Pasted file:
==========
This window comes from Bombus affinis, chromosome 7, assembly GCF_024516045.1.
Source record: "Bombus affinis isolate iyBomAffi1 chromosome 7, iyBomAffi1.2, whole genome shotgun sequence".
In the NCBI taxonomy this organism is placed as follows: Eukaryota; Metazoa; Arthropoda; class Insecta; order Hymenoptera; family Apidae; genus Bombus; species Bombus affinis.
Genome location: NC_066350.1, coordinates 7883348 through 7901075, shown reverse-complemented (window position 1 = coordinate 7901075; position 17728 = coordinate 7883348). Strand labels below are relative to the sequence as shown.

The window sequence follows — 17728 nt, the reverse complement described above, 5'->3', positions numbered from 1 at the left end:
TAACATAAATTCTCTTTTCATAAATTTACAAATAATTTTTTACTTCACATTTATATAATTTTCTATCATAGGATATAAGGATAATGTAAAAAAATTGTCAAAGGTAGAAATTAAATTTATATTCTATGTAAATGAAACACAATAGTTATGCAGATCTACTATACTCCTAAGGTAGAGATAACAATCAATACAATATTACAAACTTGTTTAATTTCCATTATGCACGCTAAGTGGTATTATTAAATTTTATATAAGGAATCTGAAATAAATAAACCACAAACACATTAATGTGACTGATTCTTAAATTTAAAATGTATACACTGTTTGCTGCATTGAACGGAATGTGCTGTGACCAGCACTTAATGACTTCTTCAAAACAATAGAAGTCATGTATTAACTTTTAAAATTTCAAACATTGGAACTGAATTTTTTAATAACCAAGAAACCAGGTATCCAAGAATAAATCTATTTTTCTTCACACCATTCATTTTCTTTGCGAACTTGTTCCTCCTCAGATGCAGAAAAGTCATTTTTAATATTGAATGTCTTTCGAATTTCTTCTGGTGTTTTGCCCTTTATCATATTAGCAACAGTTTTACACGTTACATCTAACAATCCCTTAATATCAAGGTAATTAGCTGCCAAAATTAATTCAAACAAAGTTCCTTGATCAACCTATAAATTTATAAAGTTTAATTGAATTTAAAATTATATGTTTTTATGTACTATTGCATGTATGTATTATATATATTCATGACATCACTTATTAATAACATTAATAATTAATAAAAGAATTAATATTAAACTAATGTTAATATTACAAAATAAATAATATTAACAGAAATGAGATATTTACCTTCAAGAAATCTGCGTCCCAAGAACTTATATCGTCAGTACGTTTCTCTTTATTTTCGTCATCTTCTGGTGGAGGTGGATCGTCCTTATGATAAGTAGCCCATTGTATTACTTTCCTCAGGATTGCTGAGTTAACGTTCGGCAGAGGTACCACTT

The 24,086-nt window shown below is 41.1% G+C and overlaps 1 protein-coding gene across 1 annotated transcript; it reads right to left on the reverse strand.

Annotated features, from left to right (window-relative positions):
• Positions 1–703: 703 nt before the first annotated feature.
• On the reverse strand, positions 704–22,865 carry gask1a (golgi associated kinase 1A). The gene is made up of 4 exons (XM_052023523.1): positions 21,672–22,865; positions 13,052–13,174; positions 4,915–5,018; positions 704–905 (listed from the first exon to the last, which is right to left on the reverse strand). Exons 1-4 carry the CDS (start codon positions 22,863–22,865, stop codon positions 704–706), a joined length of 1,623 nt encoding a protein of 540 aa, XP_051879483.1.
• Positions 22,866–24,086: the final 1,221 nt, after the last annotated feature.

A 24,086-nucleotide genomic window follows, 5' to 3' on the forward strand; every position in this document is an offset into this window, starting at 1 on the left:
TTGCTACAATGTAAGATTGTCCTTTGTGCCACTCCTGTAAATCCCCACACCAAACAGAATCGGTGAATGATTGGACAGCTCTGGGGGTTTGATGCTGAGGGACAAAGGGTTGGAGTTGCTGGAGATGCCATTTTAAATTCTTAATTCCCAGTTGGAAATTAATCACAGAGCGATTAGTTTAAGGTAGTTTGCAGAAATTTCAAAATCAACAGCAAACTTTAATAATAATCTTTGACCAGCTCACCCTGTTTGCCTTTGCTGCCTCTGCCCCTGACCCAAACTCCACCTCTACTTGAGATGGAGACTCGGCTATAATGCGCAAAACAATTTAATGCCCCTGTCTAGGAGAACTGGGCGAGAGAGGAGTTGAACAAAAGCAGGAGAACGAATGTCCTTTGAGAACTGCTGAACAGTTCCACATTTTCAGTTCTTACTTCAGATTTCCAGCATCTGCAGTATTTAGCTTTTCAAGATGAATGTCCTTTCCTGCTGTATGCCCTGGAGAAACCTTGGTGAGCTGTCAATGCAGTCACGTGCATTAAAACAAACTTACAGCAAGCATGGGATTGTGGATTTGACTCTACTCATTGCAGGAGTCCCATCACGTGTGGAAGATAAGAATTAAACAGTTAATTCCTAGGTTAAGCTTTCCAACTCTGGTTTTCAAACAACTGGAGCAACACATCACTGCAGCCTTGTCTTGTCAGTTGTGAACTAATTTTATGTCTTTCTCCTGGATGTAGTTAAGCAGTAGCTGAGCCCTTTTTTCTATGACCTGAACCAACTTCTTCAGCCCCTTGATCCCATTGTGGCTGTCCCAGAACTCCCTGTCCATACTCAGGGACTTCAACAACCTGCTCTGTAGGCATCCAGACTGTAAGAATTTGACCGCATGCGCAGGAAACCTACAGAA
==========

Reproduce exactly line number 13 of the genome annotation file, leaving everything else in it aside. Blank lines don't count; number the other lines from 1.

TTGCTACAATGTAAGATTGTCCTTTGTGCCACTCCTGTAAATCCCCACACCAAACAGAATCGGTGAATGATTGGACAGCTCTGGGGGTTTGATGCTGAGGGACAAAGGGTTGGAGTTGCTGGAGATGCCATTTTAAATTCTTAATTCCCAGTTGGAAATTAATCACAGAGCGATTAGTTTAAGGTAGTTTGCAGAAATTTCAAAATCAACAGCAAACTTTAATAATAATCTTTGACCAGCTCACCCTGTTTGCCTTTGCTGCCTCTGCCCCTGACCCAAACTCCACCTCTACTTGAGATGGAGACTCGGCTATAATGCGCAAAACAATTTAATGCCCCTGTCTAGGAGAACTGGGCGAGAGAGGAGTTGAACAAAAGCAGGAGAACGAATGTCCTTTGAGAACTGCTGAACAGTTCCACATTTTCAGTTCTTACTTCAGATTTCCAGCATCTGCAGTATTTAGCTTTTCAAGATGAATGTCCTTTCCTGCTGTATGCCCTGGAGAAACCTTGGTGAGCTGTCAATGCAGTCACGTGCATTAAAACAAACTTACAGCAAGCATGGGATTGTGGATTTGACTCTACTCATTGCAGGAGTCCCATCACGTGTGGAAGATAAGAATTAAACAGTTAATTCCTAGGTTAAGCTTTCCAACTCTGGTTTTCAAACAACTGGAGCAACACATCACTGCAGCCTTGTCTTGTCAGTTGTGAACTAATTTTATGTCTTTCTCCTGGATGTAGTTAAGCAGTAGCTGAGCCCTTTTTTCTATGACCTGAACCAACTTCTTCAGCCCCTTGATCCCATTGTGGCTGTCCCAGAACTCCCTGTCCATACTCAGGGACTTCAACAACCTGCTCTGTAGGCATCCAGACTGTAAGAATTTGACCGCATGCGCAGGAAACCTACAGAA